Bourguiba, 97

Published April 8th, 2000 - 02:00 GMT

Thousands of Tunisians turned out Saturday to pay a final tribute to independence leader Habib Bourguiba, who died Thursday at the age of 97.  

Leaders from Europe and the Middle East -- including French President Jacques Chirac, Algerian President Abdelaziz Bouteflika and Palestinian President Yasser Arafat -- attended the former president's funeral in his birthplace Monastir 160 km south of the capital Tunis.  

Other personalities attending included the prime minister of Qatar, Sheikh Abdallah ben Khalifa Al-Thani, the speaker of Portugal's parliament, Antonio Almeida Santos, Mauritanian President Mauuiya Ould Sid'Ahmed Taya and Prince Moulay Rashid of Morocco, King Mohammed's younger brother. 

A large security force was deployed in the Mediterranean city, where large numbers of people paid their respects at the Bourguiba family home or lined the streets to watch the funeral cortege. 

Tunisian President Zine el-Abidine Ben Ali on Thursday decreed seven days of national mourning.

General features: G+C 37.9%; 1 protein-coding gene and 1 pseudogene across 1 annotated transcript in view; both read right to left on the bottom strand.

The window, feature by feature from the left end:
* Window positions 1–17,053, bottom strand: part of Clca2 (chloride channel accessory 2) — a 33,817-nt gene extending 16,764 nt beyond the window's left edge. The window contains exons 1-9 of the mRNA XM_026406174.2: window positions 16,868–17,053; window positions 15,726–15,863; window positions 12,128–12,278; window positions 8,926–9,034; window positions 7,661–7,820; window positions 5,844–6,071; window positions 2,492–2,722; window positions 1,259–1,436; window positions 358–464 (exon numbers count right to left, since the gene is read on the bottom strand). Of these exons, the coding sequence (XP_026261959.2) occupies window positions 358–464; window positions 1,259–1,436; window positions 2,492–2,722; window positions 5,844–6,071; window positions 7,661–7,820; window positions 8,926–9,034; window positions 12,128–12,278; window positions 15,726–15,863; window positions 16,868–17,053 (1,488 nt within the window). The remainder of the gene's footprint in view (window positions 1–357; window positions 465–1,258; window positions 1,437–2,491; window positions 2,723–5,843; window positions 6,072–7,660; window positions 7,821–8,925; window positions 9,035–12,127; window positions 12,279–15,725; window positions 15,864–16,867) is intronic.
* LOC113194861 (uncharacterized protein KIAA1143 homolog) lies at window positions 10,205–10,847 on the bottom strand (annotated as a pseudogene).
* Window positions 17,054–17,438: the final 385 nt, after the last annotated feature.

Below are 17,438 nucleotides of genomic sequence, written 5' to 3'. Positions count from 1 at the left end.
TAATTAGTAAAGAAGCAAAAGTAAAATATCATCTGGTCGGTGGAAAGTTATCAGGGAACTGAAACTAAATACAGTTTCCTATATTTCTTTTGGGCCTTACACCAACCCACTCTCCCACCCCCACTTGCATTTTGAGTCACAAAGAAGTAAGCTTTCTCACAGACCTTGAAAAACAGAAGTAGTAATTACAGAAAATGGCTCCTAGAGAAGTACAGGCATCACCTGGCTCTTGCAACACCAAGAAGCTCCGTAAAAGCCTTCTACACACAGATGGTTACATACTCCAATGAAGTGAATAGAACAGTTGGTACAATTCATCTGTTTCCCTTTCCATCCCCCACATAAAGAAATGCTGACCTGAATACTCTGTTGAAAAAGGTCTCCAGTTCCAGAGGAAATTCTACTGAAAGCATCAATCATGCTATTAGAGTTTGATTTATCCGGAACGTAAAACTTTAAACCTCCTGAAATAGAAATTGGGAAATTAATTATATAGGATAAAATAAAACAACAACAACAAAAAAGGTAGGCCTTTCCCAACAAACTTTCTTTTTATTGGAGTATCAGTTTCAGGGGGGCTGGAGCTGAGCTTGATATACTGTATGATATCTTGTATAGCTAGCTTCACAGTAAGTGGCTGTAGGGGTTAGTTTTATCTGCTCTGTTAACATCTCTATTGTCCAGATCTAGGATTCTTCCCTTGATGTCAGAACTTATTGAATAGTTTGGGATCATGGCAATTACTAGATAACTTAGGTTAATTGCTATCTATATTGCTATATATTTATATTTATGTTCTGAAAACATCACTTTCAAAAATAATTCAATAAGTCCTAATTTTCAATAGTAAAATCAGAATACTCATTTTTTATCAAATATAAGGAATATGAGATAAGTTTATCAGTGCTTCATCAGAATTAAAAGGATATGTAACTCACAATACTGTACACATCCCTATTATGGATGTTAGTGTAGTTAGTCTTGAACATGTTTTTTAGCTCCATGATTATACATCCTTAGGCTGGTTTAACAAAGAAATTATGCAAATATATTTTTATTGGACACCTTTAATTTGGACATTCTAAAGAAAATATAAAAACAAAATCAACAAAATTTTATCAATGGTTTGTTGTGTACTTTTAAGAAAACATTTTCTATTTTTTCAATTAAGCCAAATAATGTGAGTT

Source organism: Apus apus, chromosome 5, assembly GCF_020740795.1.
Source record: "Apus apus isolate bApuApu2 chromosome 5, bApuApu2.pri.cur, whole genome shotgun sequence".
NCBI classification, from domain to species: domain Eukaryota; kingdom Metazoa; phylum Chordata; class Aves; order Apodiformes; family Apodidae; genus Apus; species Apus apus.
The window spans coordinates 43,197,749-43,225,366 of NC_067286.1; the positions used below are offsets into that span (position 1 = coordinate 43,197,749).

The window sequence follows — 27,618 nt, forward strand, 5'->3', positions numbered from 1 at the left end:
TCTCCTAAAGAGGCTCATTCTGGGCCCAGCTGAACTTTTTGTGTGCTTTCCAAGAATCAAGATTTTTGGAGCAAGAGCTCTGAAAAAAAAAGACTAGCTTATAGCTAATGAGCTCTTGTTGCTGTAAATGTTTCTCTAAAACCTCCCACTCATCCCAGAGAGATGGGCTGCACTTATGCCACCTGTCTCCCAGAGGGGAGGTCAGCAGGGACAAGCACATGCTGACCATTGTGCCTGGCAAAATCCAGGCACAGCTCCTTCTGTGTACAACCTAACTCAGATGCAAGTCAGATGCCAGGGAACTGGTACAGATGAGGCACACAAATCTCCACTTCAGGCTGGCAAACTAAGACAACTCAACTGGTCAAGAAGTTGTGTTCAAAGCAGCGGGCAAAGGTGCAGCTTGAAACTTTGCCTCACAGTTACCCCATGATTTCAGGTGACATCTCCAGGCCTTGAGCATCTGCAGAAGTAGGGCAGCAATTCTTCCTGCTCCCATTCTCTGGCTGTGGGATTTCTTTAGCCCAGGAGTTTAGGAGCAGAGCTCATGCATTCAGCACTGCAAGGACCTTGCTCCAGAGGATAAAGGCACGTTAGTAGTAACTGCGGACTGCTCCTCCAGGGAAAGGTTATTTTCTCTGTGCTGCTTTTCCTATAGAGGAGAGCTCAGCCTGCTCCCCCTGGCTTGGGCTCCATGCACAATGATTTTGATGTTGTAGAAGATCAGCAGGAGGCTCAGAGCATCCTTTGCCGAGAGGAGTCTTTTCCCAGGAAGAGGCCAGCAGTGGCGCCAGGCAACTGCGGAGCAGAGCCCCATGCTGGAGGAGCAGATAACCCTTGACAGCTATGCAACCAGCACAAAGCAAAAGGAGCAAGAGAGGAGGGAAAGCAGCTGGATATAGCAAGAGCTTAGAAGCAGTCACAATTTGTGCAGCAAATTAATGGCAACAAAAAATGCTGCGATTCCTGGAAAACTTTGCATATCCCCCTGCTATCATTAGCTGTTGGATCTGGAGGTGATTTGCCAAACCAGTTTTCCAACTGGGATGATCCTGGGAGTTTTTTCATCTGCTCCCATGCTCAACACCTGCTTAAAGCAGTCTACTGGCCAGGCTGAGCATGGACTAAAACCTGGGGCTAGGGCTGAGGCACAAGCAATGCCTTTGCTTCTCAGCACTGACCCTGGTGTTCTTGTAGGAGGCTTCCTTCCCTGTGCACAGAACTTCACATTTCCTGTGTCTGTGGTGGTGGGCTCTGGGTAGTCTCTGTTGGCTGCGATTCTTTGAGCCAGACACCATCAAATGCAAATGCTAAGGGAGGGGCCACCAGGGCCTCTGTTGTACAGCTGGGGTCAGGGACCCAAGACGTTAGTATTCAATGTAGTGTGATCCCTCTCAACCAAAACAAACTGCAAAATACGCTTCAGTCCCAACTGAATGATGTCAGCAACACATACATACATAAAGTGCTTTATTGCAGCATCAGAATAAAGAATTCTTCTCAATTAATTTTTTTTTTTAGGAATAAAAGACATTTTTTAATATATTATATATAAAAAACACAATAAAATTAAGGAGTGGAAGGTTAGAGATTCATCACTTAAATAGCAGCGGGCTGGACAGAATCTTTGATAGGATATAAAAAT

Bourguiba was long considered one of the leading voices of moderation and gradualism in the Arab world, creating in Tunisia a moderate, pro-western regime that sought to reduce the influence of religion on society, in particular by guaranteeing women's rights.  

After he had had himself proclaimed president for life in 1975, however, civil dissension exacerbated by economic difficulties mounted. 

He was overthrown in a bloodless coup on November 7, 1987, following allegations that he had become senile. He lived out his retirement in an official residence in Monastir. 

On Friday, Bourguiba's body was taken to Tunis for an official ceremony at his party headquarters. 

The body was then returned to his sea-front family home in Monastir and lay in state on the tiled patio where friends and followers called to pay tribute. 

Thousands of others waited outside the gold-domed Bourguiba family mausoleum where the former president would be laid to rest -- MONASTIR, Tunisia (AFP - Photo by AFP) 

© 2000 Al Bawaba (www.albawaba.com)

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